I am Christopher Nolan’s fan: from Batman to Tenet, there is no movie of his that I didn’t love. I highly recommend this article by Titus Techera for Law and Liberty. Techera searches, so to say, for Churchill in Dunkirk (the movie, of course). As you may remember, Dunkirk describes the British evacuation on the beaches, on the sea, and in the air. The movie has a complex timeline (well, it’s a Nolan’s movie), so it provides us with the perspectives of soldiers of the BEF, of the sailors of the unlikely fleet of ships (transports, fishing boats, yachts of different sorts, etc.) that participated in the Operation Dynamo, and of a RAF’s pilot. Churchill is evoked at the very end, when a soldier, who feels defeated and depressed upon returning, reads the prime minister’s June 4th speech (We shall fight on the beaches). In that incredible piece of political rhetoric, Churchill says indeed that wars are not won by evacuations but then he emphasizes the heroic nature of the Dunkirk’s evacuation and thus makes it a token of hope for the English people.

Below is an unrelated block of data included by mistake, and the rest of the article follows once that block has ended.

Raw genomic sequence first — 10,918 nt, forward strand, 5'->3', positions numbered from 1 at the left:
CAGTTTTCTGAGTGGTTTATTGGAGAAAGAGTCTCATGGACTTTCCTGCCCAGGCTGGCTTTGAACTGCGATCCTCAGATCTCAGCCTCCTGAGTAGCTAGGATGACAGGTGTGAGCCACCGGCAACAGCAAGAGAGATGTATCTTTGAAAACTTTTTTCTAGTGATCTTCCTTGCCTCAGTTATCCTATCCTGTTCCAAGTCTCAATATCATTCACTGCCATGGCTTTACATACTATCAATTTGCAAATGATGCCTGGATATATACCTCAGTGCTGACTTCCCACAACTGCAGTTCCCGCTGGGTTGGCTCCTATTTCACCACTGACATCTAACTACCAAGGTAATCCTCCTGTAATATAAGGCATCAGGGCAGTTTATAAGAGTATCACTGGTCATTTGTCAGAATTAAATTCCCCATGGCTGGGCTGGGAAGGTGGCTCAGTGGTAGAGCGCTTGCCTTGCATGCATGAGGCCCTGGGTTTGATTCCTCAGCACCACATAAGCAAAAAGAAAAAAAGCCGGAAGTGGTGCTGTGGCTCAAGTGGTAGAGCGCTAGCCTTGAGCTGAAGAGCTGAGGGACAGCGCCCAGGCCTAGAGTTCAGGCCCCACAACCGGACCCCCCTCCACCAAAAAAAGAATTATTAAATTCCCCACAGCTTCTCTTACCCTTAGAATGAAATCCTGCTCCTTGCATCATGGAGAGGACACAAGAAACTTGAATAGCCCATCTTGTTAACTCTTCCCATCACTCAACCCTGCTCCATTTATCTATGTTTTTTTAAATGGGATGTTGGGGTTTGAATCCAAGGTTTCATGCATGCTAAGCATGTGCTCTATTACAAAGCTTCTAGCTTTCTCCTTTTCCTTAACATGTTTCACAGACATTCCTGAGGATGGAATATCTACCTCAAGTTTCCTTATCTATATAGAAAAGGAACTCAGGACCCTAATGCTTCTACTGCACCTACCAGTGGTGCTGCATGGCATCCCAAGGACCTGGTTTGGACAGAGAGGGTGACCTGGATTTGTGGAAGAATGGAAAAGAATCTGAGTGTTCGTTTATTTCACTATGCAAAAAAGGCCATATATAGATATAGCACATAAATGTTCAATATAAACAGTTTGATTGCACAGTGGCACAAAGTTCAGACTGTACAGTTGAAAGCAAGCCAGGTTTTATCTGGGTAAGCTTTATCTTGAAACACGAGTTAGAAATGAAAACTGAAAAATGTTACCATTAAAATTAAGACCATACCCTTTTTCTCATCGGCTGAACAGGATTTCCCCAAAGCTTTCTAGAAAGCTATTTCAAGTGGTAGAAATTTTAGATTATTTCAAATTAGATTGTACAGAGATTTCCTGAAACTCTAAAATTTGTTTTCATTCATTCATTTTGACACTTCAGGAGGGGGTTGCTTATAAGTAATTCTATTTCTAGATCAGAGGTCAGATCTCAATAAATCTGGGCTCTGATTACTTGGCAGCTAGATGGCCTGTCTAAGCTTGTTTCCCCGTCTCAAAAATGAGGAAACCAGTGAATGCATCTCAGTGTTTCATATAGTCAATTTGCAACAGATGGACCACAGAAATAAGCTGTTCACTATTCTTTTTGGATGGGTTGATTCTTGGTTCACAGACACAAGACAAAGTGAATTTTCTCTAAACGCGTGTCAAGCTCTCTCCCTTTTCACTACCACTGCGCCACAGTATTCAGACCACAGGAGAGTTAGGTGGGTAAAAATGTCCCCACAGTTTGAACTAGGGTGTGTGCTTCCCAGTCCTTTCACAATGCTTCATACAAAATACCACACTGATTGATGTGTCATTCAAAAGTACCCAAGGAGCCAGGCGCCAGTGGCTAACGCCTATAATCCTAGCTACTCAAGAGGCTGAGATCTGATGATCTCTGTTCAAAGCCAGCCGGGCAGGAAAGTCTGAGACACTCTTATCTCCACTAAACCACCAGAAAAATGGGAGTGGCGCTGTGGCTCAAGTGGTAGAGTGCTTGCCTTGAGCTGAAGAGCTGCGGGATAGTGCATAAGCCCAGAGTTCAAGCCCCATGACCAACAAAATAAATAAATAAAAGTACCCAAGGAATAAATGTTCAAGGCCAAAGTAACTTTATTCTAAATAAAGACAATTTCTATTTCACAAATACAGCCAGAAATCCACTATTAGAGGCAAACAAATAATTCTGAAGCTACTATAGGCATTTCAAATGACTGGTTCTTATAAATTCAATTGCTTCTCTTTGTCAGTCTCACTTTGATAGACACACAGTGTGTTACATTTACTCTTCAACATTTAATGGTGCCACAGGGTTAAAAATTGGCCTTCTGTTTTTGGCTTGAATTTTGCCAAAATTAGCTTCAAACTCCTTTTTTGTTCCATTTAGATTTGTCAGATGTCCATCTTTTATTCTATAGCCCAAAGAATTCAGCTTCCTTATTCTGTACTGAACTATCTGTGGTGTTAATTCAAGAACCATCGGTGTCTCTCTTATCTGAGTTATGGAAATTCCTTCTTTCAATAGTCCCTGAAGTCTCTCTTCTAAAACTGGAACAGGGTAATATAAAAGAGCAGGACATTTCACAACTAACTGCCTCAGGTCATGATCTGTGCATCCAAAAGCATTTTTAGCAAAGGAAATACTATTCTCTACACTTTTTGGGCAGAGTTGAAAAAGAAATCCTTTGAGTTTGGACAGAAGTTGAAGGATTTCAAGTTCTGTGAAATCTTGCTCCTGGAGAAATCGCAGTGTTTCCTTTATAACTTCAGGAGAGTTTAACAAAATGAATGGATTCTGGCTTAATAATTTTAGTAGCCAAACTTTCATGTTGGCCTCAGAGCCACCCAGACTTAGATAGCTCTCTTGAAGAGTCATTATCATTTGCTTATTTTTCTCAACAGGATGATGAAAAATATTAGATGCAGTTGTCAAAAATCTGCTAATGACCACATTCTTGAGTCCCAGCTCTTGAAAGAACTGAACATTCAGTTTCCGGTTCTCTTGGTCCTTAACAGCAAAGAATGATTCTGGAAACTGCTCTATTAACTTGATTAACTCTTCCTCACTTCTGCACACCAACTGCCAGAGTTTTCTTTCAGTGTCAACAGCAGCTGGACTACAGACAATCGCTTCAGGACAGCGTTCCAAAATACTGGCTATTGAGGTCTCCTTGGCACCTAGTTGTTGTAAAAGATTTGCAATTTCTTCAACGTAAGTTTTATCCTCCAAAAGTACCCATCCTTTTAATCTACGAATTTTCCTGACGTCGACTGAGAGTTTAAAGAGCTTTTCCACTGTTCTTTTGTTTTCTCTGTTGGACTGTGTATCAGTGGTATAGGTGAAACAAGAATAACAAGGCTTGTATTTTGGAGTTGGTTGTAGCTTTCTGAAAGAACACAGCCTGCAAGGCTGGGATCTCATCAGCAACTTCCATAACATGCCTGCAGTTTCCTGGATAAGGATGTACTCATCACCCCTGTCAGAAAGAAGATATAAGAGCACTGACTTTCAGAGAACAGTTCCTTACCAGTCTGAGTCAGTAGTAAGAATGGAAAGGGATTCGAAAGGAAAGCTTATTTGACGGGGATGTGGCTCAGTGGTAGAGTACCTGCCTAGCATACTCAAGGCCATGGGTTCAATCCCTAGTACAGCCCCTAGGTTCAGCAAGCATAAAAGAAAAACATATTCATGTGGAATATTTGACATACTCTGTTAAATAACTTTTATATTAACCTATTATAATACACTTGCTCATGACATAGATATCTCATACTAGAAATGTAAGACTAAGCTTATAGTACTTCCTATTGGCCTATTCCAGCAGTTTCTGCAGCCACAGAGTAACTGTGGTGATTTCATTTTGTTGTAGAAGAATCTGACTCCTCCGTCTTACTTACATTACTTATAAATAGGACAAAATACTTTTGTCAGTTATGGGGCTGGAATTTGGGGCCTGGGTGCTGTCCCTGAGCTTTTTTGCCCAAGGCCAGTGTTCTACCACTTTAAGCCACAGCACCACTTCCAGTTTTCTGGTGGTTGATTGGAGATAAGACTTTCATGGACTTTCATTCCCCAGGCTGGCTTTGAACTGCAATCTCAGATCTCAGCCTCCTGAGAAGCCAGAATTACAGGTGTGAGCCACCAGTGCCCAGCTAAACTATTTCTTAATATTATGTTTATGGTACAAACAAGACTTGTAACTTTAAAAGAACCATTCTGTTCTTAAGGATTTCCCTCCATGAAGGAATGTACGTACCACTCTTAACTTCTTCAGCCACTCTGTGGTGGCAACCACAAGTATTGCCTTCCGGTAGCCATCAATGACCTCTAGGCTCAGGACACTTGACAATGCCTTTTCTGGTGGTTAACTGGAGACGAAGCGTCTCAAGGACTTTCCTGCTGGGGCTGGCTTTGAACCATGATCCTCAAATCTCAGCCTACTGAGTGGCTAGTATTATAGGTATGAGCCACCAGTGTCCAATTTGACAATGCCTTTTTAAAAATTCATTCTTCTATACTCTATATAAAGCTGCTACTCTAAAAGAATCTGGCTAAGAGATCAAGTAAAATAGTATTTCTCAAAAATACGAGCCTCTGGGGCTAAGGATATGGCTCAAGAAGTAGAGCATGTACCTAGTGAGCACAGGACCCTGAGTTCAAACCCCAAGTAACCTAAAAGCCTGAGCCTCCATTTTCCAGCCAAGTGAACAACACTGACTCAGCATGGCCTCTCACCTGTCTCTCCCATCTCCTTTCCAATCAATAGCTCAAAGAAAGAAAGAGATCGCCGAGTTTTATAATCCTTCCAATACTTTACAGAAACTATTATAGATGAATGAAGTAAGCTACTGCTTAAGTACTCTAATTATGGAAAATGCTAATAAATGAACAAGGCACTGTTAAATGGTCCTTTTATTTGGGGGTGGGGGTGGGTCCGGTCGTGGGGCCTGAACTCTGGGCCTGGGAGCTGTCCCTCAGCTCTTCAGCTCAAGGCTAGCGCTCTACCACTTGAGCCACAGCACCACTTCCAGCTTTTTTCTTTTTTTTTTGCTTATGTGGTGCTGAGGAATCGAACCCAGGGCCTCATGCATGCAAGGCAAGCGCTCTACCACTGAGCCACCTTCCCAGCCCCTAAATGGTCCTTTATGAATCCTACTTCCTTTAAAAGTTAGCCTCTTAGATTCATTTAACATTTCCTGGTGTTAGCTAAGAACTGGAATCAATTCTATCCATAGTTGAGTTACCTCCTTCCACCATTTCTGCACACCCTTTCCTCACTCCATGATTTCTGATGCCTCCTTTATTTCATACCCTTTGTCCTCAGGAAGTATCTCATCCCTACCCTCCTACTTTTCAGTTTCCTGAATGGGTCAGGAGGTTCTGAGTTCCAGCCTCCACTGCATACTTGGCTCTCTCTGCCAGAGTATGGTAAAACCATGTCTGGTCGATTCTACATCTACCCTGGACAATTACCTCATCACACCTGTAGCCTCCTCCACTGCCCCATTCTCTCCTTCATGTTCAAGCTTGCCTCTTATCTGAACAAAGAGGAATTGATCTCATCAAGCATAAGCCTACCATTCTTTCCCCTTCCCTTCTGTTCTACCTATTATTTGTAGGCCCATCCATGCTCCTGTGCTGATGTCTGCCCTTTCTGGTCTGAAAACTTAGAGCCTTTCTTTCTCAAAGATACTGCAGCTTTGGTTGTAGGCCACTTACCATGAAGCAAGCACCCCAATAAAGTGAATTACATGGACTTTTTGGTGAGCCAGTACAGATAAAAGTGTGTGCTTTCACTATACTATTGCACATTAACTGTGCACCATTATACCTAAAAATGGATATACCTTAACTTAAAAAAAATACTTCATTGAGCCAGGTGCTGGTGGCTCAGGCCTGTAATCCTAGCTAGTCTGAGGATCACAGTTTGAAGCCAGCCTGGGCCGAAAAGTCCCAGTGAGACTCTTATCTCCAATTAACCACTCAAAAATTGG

Techera maintains that “Nolan’s movie Dunkirk is a necessary introduction to Churchill’s greatness because it shows in a uniquely persuasive way the crisis he overcame, the possible defeat of his country and the entire collapse of Europe in one fateful moment when the entire British Expeditionary Force was about to be destroyed or captured.” It is an interesting point, in a most interesting and eloquent essay.

Interestingly enough, in The Nolan Variations. The movies, mysteries, and marvels of Christopher Nolan, Tom Shone explains that “the immediate impetus for Dunkirk came after a visit by Nolan and the family to the Churchill War Rooms in London, the secret bunker located beneath the Treasury, where you can see the western front planned out by Churchill’s general”.

There is no Churchill and there are no politics in the movie – but that’s not to the detriment of our understanding of the audacity of Operation Dynamo and the dire predicament of Churchill (and England) in those days of May 1940. It emphasizes, as Techera pointed out, the role of  individuals, their importance, their heroism in the face of terror.